USA, 09 May 2007: The intelligence community is concerned about the widespread availability of satellite images on sites like Google Earth. The National Geospatial-Intelligence Agency says the government may act to restrict distribution, the Associated Press reports.
“If there was a situation where any imagery products were being used by adversaries to kill Americans, I think we should act,” Vice Adm. Robert Murrett, director of the National Geospatial-Intelligence Agency, said Tuesday in a rare interview at his office in Bethesda, Md.
“I could certainly foresee circumstances in which we would not want imagery to be openly disseminated of a sensitive site of any type, whether it is here or overseas,” he said.
The NGIA’s mission to provide information on insurgencies, nuclear sites, terror camps or troop movements, but the agency also is helping after natural disasters.
Two private companies – Digital Globe and Geoeye – have launched satellites and now with help from the agency to the tune of $1 billion, the companies are launching higher resolution sats this year.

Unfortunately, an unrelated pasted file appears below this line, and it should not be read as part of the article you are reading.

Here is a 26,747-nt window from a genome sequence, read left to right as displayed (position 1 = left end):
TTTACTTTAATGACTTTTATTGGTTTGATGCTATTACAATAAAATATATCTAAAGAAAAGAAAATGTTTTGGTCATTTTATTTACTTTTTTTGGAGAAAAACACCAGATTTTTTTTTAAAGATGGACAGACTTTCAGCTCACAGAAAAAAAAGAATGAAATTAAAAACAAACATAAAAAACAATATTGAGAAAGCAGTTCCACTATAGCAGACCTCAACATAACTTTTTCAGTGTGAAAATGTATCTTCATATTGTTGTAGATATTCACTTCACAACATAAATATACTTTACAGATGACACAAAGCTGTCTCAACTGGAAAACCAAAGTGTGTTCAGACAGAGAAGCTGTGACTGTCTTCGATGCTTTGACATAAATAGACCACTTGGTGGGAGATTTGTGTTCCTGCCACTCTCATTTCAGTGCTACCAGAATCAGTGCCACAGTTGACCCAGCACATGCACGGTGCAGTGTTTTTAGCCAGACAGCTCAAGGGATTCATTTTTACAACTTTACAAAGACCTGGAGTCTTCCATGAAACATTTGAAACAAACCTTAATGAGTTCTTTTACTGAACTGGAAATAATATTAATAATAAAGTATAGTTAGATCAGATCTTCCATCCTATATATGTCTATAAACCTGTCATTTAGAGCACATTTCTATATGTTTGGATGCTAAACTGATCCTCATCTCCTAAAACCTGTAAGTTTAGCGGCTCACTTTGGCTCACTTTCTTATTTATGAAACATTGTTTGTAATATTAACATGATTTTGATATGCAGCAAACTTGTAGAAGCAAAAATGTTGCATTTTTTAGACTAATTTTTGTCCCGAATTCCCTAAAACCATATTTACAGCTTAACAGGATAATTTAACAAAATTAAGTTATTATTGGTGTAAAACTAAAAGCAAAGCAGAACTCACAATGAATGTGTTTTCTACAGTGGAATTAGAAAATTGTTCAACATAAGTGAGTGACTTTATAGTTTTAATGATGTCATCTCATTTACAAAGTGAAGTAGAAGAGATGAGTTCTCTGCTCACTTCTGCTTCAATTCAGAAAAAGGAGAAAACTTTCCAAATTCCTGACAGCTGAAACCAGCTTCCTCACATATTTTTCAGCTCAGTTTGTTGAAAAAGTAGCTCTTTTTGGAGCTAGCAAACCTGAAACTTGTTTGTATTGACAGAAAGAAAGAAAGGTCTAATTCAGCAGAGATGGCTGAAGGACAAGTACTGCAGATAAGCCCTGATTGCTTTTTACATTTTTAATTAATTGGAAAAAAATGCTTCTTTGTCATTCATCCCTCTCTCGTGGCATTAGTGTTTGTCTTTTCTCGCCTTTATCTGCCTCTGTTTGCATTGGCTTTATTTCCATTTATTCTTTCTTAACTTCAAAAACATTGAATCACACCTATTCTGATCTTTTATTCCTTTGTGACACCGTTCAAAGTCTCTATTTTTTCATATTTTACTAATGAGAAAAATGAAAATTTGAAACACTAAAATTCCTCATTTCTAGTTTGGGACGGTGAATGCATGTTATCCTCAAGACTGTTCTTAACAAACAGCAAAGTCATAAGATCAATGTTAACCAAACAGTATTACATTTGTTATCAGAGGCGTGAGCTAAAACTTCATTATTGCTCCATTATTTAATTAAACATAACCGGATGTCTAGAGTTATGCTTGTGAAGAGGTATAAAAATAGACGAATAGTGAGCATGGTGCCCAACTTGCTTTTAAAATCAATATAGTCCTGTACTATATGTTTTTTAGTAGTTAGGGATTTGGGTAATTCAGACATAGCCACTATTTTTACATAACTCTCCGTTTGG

The government is requiring the companies to degrade the quality of the imagery to a half-meter resolution, so that nothing smaller than a half-meter can be seen in the images.
John Pike, a satellite expert with Globalsecurity.org, said the government has been reluctant to invoke restrictions. “They have a real dilemma,” he said. “If the area they are trying to protect is too broad, then surely there would be some news organization that will take them to court on prior restraint or some other freedom-of-the-press infringement. If the area that is being protected is too narrowly defined, you are giving away the secret location,” Pike said.
But as with so many things on the Internet, the cat may already be out of the bag.
Steven Aftergood, a secrecy expert with the Federation of American Scientists, said the growth of commercial satellite companies domestically and internationally may make it impossible for officials like Murrett to restrict the dissemination of imagery.
“I can foresee circumstances where they might wish they could. There can be cases where imagery could jeopardize the security of U.S. military operations,” Aftergood said. “But this cat may be out of the bag for good. It’s just not clear that the legal or other tools needed to restrict disclosure are available.”